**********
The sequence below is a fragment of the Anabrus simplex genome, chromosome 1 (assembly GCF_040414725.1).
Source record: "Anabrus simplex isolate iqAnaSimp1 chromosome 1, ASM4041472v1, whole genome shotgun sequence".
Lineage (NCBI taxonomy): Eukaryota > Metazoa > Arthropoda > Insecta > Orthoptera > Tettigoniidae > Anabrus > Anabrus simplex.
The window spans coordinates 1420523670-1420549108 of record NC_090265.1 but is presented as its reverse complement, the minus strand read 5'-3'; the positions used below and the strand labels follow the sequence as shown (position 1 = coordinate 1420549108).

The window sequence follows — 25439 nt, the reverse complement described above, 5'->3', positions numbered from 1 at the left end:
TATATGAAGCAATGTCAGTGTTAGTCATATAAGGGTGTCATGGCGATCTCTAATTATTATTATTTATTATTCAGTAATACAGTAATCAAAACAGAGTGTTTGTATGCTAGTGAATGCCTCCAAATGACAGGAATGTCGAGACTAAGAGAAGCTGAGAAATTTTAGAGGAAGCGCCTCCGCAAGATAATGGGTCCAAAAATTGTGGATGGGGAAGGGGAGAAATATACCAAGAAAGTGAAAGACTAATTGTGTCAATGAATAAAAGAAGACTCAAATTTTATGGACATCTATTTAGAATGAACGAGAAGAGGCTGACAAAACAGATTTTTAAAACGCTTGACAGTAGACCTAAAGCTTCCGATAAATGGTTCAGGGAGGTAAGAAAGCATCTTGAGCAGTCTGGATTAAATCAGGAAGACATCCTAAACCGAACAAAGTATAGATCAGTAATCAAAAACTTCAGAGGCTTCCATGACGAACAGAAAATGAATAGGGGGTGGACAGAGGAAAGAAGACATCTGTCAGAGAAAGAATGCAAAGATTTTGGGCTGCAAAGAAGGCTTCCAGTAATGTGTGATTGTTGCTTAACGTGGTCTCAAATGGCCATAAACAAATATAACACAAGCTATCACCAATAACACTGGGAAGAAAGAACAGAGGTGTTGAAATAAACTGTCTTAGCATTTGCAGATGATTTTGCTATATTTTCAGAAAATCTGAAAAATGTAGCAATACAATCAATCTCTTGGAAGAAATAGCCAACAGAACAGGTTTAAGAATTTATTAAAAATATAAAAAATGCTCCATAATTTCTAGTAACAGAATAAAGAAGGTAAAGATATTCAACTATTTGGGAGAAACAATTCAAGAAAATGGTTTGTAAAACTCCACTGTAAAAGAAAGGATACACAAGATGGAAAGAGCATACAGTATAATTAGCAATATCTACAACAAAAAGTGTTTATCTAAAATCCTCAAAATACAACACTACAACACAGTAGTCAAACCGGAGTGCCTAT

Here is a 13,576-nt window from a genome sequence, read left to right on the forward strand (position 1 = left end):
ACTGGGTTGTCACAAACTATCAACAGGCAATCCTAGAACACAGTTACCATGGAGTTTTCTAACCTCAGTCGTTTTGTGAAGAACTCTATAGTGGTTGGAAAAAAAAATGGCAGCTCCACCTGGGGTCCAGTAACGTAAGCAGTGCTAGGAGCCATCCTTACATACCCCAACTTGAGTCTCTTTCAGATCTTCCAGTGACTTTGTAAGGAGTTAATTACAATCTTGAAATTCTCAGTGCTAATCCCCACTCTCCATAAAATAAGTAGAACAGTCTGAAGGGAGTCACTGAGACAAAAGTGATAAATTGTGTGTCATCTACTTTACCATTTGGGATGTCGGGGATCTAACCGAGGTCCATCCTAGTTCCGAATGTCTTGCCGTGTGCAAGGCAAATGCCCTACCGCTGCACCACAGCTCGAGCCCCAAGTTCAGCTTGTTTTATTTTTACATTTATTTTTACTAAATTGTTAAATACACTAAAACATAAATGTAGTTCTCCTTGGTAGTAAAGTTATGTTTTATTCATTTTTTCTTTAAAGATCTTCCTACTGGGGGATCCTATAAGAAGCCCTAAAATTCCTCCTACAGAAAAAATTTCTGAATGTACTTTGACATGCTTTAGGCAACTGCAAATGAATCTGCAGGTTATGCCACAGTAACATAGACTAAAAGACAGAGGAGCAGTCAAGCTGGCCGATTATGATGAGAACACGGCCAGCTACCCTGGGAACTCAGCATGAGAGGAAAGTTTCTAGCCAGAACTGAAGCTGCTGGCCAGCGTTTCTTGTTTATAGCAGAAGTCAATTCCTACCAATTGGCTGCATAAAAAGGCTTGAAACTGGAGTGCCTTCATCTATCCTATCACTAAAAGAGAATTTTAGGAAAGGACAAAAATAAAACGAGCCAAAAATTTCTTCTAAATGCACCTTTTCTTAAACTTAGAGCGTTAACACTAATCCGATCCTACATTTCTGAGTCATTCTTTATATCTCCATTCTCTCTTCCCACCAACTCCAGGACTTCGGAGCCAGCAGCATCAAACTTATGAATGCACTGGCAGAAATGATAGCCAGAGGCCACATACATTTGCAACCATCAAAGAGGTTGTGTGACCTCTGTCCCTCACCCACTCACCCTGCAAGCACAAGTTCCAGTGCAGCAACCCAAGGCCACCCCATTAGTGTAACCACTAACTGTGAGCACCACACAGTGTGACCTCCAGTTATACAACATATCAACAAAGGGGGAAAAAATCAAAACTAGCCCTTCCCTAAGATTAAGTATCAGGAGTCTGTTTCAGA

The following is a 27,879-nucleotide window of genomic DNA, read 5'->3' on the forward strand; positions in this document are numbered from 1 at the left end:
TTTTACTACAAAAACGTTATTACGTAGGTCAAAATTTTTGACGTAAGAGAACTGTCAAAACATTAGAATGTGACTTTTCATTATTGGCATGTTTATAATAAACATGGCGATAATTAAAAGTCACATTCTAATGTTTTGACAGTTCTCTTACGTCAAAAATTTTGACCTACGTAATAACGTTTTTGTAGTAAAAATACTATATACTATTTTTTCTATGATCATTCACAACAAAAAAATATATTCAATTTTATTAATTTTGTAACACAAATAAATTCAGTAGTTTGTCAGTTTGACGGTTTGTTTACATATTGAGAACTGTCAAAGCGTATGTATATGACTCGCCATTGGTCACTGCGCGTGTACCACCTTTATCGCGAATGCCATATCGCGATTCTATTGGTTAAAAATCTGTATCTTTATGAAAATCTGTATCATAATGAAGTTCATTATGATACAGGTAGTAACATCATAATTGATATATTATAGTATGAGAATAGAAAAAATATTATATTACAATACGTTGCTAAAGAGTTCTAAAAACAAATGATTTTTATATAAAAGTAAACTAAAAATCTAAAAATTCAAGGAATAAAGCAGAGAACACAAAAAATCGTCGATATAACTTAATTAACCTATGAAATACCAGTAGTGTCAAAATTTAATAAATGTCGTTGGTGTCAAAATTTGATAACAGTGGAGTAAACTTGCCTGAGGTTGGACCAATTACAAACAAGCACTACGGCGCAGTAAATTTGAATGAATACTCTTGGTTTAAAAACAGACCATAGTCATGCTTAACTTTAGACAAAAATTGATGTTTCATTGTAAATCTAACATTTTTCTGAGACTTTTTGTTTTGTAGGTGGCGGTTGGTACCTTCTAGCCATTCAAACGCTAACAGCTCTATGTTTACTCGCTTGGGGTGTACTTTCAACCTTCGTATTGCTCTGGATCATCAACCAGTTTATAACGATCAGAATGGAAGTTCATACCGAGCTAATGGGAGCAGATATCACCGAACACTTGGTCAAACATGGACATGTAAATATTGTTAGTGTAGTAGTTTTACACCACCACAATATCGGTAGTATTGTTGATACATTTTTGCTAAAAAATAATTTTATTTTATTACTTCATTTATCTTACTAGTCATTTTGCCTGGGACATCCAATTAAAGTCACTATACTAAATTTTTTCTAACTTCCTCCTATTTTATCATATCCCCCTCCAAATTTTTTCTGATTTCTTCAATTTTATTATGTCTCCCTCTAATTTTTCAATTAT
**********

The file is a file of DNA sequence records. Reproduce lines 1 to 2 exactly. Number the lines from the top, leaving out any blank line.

The sequence below is a fragment of the Anabrus simplex genome, chromosome 1 (assembly GCF_040414725.1).
Source record: "Anabrus simplex isolate iqAnaSimp1 chromosome 1, ASM4041472v1, whole genome shotgun sequence".